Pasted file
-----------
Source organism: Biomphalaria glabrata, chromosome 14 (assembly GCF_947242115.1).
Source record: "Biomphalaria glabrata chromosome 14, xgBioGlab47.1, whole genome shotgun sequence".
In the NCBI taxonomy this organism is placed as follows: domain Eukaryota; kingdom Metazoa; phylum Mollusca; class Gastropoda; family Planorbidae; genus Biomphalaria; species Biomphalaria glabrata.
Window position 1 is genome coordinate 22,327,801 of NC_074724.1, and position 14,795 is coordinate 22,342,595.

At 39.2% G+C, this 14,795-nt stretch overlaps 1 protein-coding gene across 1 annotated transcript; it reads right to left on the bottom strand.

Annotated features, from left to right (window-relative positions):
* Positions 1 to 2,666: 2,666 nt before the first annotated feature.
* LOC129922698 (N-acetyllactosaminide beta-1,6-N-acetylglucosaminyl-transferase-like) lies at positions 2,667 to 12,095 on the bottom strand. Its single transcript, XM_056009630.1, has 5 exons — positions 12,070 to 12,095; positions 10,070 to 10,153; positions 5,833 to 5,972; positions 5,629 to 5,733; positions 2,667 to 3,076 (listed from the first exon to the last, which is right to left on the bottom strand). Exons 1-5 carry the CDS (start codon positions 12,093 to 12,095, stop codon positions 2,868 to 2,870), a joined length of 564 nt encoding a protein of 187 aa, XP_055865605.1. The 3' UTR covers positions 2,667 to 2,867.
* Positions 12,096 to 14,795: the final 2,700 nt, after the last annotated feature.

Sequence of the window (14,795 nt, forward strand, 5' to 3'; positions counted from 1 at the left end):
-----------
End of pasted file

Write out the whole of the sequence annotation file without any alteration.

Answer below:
Source organism: Biomphalaria glabrata, chromosome 14 (assembly GCF_947242115.1).
Source record: "Biomphalaria glabrata chromosome 14, xgBioGlab47.1, whole genome shotgun sequence".
In the NCBI taxonomy this organism is placed as follows: domain Eukaryota; kingdom Metazoa; phylum Mollusca; class Gastropoda; family Planorbidae; genus Biomphalaria; species Biomphalaria glabrata.
Window position 1 is genome coordinate 22,327,801 of NC_074724.1, and position 14,795 is coordinate 22,342,595.

At 39.2% G+C, this 14,795-nt stretch overlaps 1 protein-coding gene across 1 annotated transcript; it reads right to left on the bottom strand.

Annotated features, from left to right (window-relative positions):
* Positions 1 to 2,666: 2,666 nt before the first annotated feature.
* LOC129922698 (N-acetyllactosaminide beta-1,6-N-acetylglucosaminyl-transferase-like) lies at positions 2,667 to 12,095 on the bottom strand. Its single transcript, XM_056009630.1, has 5 exons — positions 12,070 to 12,095; positions 10,070 to 10,153; positions 5,833 to 5,972; positions 5,629 to 5,733; positions 2,667 to 3,076 (listed from the first exon to the last, which is right to left on the bottom strand). Exons 1-5 carry the CDS (start codon positions 12,093 to 12,095, stop codon positions 2,868 to 2,870), a joined length of 564 nt encoding a protein of 187 aa, XP_055865605.1. The 3' UTR covers positions 2,667 to 2,867.
* Positions 12,096 to 14,795: the final 2,700 nt, after the last annotated feature.

Sequence of the window (14,795 nt, forward strand, 5' to 3'; positions counted from 1 at the left end):